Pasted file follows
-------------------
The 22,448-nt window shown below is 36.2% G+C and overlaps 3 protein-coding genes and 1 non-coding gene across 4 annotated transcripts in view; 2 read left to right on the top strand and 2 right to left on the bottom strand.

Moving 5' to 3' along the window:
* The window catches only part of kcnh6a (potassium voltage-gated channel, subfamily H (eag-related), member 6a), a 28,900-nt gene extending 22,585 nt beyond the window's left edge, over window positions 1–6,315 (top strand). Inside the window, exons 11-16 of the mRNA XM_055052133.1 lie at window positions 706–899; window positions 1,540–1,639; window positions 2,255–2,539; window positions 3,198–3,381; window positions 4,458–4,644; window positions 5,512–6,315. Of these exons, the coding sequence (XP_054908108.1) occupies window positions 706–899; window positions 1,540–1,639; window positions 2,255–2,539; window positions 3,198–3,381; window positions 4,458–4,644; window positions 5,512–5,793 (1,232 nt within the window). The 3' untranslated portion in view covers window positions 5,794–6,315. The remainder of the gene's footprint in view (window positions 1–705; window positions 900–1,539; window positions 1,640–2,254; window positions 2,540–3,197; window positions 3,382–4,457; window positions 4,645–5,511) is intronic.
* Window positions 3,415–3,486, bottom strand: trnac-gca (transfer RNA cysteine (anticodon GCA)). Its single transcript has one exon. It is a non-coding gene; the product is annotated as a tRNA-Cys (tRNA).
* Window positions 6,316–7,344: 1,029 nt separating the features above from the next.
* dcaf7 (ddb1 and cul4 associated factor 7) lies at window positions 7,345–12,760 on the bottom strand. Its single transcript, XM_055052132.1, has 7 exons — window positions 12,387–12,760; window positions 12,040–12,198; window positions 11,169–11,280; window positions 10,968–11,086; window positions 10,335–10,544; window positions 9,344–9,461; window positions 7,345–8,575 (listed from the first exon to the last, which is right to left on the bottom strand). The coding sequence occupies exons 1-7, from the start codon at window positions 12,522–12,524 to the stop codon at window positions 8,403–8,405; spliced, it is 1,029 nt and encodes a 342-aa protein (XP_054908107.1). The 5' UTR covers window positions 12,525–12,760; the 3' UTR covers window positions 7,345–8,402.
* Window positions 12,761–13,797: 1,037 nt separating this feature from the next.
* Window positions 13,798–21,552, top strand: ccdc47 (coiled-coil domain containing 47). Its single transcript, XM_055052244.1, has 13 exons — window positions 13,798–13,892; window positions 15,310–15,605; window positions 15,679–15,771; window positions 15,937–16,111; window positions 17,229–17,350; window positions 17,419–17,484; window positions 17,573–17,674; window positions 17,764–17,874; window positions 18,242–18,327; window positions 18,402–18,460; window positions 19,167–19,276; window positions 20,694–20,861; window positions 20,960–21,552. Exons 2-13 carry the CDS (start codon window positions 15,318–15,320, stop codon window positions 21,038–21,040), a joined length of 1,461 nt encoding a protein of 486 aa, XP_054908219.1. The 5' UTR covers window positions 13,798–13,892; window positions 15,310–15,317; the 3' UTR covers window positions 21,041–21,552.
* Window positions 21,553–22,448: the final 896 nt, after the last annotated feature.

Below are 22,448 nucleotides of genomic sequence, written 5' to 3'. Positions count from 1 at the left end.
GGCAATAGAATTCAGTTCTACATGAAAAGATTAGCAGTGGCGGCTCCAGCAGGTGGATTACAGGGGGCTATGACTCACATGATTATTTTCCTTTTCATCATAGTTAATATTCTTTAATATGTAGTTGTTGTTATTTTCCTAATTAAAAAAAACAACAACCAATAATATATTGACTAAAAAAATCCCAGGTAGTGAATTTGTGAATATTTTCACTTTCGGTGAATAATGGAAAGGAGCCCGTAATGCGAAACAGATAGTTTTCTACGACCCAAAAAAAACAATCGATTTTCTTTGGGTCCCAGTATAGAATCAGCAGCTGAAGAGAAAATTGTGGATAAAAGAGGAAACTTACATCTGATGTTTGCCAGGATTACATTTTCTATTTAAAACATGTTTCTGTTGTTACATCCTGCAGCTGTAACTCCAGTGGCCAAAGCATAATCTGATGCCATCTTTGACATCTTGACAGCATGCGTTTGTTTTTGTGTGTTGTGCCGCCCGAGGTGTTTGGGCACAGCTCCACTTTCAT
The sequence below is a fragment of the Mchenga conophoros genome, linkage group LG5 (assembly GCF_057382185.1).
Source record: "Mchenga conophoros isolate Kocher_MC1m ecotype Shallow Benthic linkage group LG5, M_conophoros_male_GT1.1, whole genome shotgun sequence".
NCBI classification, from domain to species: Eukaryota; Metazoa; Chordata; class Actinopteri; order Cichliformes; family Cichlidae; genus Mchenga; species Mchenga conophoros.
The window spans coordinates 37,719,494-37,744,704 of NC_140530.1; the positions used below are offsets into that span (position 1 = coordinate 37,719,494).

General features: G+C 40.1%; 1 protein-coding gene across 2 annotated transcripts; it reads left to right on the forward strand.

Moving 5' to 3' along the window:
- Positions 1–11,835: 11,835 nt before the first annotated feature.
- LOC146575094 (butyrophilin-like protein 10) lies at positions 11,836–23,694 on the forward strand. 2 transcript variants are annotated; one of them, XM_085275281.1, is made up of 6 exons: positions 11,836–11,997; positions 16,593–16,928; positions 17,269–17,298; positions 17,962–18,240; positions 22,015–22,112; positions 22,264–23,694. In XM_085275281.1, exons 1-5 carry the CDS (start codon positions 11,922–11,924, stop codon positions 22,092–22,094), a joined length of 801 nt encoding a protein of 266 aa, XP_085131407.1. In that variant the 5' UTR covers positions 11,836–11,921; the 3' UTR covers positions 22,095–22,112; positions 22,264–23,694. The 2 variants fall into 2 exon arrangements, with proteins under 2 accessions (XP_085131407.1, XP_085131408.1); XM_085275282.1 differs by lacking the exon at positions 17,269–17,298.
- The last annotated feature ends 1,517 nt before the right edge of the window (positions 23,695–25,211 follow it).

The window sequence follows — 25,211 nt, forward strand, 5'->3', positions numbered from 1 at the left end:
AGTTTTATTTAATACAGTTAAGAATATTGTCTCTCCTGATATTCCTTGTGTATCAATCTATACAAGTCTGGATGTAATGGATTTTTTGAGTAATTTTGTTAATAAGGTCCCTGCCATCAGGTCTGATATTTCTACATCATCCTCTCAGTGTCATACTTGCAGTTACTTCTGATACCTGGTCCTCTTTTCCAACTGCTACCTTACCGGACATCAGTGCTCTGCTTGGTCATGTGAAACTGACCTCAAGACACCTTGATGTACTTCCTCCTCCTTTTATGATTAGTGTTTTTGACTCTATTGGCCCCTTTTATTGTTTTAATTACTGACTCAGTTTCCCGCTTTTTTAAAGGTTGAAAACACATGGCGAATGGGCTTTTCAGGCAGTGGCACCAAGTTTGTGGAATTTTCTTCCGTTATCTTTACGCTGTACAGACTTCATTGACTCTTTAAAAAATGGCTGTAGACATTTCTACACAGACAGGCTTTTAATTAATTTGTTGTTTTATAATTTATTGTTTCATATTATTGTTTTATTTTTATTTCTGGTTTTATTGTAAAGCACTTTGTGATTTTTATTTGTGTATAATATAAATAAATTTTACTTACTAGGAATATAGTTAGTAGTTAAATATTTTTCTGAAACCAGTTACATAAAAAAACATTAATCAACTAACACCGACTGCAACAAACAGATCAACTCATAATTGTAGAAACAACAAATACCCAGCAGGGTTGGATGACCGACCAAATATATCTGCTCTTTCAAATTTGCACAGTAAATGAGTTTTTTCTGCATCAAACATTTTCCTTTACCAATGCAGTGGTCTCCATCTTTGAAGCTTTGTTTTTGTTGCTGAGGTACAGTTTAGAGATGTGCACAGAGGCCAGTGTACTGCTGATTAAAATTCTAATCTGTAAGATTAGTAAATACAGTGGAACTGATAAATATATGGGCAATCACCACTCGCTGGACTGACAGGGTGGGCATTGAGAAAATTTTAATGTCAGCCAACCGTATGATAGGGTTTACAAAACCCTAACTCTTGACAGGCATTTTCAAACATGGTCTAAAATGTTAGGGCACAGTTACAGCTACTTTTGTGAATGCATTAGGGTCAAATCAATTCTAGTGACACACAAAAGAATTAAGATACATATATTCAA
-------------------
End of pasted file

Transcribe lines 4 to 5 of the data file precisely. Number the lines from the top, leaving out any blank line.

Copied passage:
* Window positions 3,415–3,486, bottom strand: trnac-gca (transfer RNA cysteine (anticodon GCA)). Its single transcript has one exon. It is a non-coding gene; the product is annotated as a tRNA-Cys (tRNA).
* Window positions 6,316–7,344: 1,029 nt separating the features above from the next.